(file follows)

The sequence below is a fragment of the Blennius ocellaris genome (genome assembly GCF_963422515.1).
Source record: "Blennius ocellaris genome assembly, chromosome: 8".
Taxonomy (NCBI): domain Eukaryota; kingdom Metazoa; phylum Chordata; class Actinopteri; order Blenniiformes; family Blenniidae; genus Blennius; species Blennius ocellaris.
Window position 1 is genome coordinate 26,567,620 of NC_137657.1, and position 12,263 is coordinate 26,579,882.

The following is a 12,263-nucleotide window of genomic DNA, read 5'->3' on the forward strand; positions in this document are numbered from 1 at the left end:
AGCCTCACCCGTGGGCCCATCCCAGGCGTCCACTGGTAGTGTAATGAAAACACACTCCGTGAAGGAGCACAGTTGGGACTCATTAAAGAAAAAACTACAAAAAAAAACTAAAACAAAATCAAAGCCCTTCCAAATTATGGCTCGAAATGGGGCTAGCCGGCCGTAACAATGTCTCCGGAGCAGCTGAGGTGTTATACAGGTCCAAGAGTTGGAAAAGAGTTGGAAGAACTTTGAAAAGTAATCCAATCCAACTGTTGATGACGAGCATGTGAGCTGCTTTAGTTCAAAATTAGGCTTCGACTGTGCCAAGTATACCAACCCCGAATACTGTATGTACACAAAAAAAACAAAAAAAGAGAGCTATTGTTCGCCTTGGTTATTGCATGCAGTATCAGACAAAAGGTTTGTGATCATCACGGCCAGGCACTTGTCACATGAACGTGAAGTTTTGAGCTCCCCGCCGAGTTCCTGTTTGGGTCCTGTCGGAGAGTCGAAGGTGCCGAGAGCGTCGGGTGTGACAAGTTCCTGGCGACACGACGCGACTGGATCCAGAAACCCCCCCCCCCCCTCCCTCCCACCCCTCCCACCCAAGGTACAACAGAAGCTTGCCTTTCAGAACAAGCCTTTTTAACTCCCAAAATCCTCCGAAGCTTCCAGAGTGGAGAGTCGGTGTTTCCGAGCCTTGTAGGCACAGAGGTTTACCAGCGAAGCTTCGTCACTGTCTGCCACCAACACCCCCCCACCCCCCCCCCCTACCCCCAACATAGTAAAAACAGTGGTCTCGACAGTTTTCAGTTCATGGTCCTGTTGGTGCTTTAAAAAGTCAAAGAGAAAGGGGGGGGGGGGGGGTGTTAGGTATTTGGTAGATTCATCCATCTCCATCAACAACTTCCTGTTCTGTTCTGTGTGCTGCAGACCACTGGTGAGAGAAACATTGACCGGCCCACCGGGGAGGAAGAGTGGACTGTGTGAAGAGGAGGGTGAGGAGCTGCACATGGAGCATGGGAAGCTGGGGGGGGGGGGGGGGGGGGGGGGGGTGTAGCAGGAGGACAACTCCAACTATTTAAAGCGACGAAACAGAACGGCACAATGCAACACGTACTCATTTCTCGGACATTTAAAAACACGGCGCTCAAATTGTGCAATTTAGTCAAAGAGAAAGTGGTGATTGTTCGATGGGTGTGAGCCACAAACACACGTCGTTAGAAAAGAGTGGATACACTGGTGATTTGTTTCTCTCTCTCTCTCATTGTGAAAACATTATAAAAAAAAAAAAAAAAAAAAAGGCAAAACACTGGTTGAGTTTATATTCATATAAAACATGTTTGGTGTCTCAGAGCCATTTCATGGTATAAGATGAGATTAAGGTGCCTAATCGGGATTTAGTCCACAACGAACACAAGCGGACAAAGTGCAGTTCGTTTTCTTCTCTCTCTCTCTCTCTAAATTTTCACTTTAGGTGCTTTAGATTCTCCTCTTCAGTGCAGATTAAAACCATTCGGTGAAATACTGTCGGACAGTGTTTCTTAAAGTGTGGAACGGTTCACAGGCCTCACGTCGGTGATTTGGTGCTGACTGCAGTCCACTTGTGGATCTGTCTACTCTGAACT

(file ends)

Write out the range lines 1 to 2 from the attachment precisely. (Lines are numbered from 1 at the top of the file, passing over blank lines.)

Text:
The sequence below is a fragment of the Blennius ocellaris genome (genome assembly GCF_963422515.1).
Source record: "Blennius ocellaris genome assembly, chromosome: 8".